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Have you ever mapped out a town (on graph paper or mat) in playable size?


Rakumi
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I have the layout of the hamlets, villages and towns on small 1/4" graph paper.  5 ft per square.  However, I have the buildings on paper at 1" = 5ft in a loose stack (normally stuck into sheet protectors in a three ring binder).  This way, I can re-use or re-purpose the buildings for various encounters without having to have a specific map for each one.  As I am slowly building Hirst Arts buildings, we are using them more and more in place of the paper maps.

 

If you are going to be using one city as a focal point, then drawing it out on paper may be worthwhile.  My players have really enjoyed the 3D aspect that has been creeping into the games of late...  Even if they do have to stand up to see where they are going.  Alleyways between buildings are narrow, cramped places.

 

I found a roll of 1/4" graph paper, 36" wide, and 500 FEET long, at a local print shop.  The cover was so dusty, and the price clearly reflected that it had been in the store for a while, that the sales guy sold it to me for half price, just to clear it from the store.  I probably have half of it left over the last 15+ years of using it.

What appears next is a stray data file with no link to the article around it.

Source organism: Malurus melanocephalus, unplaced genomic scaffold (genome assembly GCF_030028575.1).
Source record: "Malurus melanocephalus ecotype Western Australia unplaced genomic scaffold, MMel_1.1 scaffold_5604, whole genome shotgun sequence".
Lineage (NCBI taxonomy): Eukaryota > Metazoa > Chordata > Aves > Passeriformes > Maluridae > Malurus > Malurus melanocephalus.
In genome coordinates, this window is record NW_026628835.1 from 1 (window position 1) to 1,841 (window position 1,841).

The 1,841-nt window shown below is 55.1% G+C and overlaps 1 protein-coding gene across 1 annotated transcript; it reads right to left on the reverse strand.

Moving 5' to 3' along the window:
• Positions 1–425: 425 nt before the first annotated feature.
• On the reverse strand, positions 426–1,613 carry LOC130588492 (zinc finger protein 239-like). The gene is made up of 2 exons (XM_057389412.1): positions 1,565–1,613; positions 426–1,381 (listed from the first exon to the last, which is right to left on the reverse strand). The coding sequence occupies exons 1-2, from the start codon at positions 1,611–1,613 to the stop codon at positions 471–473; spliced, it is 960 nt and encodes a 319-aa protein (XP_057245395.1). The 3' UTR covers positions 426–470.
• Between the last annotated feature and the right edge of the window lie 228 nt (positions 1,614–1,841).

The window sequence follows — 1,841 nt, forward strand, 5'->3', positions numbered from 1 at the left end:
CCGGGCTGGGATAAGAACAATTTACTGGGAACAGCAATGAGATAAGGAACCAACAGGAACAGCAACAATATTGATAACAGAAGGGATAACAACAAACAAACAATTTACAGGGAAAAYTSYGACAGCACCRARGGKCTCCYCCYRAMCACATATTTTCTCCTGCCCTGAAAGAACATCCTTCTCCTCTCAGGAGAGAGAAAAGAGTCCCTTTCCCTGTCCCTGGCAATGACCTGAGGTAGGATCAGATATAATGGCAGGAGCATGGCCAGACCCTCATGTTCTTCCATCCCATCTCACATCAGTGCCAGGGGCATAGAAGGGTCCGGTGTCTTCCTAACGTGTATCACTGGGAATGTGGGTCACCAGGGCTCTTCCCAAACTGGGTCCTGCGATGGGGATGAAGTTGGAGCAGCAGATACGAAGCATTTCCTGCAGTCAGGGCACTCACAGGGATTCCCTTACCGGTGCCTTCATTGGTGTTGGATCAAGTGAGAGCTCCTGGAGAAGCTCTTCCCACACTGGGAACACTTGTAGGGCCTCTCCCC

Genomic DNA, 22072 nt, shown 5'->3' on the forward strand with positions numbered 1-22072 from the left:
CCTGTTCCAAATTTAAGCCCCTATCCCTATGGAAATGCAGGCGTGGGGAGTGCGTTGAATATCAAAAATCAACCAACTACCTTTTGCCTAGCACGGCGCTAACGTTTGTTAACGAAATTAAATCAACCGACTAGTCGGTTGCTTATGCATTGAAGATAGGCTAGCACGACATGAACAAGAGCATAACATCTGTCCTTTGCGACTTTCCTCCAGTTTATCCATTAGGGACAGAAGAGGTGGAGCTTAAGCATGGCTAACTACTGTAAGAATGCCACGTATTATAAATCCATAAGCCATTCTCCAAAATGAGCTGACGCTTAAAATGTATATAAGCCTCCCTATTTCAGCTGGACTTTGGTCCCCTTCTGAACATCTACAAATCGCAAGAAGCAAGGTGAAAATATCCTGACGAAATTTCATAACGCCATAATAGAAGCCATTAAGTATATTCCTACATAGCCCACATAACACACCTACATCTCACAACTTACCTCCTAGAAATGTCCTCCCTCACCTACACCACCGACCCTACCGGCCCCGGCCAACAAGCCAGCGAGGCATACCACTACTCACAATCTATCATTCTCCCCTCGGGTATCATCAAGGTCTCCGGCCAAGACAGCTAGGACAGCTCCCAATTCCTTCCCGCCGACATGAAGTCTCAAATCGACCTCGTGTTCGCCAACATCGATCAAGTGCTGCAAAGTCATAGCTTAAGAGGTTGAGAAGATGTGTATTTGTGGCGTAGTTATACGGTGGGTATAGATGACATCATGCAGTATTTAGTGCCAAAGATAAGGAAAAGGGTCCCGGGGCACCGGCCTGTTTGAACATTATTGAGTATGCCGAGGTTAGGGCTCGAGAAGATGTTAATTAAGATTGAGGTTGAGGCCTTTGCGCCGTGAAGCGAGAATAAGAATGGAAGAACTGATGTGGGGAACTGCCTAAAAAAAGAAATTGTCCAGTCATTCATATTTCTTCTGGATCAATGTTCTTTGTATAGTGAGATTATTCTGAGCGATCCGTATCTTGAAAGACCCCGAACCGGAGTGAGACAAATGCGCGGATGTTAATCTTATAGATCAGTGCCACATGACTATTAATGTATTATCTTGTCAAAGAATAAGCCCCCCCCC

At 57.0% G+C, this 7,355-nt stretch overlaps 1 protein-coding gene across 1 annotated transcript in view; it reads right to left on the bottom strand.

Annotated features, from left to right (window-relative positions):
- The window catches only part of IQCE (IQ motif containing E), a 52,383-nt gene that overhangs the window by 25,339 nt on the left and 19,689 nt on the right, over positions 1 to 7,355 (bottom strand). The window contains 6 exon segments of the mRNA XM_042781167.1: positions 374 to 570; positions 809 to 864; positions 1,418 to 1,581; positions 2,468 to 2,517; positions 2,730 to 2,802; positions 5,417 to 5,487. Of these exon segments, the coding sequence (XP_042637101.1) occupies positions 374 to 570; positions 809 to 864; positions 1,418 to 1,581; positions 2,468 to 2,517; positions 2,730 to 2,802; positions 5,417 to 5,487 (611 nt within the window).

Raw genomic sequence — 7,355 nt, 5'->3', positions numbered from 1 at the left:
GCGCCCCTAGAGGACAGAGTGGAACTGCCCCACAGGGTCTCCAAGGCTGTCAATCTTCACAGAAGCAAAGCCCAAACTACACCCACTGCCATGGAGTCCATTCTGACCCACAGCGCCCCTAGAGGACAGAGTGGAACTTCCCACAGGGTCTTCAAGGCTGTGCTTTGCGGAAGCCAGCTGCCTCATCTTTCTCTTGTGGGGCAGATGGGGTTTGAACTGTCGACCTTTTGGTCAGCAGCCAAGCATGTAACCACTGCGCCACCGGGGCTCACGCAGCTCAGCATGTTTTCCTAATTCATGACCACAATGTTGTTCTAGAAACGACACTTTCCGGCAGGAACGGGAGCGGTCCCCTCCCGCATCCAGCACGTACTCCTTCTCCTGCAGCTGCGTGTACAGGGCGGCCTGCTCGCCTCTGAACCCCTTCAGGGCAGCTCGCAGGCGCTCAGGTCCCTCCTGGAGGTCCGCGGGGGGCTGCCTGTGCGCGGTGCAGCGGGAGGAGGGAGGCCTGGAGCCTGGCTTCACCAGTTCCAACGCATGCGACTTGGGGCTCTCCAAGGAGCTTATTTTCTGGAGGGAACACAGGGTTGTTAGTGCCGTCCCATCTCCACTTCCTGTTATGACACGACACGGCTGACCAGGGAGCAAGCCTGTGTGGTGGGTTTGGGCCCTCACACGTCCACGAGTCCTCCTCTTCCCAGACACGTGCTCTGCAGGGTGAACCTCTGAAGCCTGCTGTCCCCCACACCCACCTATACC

ETA:  Amazon has a 34.5" by 200 ft roll of 1" graph paper for $38 plus shipping.  Search for Pacon Grid Roll.

Edited by Bonwirn
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Hey Bon,

that seems cool.  You were able to manage smaller sheets of game scale to place together as one massive town.  I tried looking on amazon but I did not see the product you mentioned to have graph lines.  I purchased mine from gamingpaper.com. they are pretty cheap.

 

As far as building Hommlet, I just googled it.  It looks almost possible to do.  My town seems half that size (just the buildings section) but with just as many buildings.  Most of my structures are 4x4 inch size.  Gamingpaper rolls cost about 5 bucks for a roll of 30 inches by 12 ft.  Try it out.

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So i have been slowly adding the furniture in the homes.  I have had to practice drawing some of these items because i want it to look decent and for people to recognize what a bar stool is.  I started placing the long benches in the town hall.  Should hold about 24 - 30 people depending if i can have a 5th row of benches or if i stick with 4.  

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Assuming you mean a real, medieval village, the answer is houses, probably built over stables for warmth.

 

A small village might have a population of 200 or so farmers (small villages are almost exclusively farming communities), who would produce their own food, make their own clothing, do their own carpentry, and so on. In order for a business to exist, the businessman has to provide something more efficiently than other people and provide enough of it to be able to feed himself.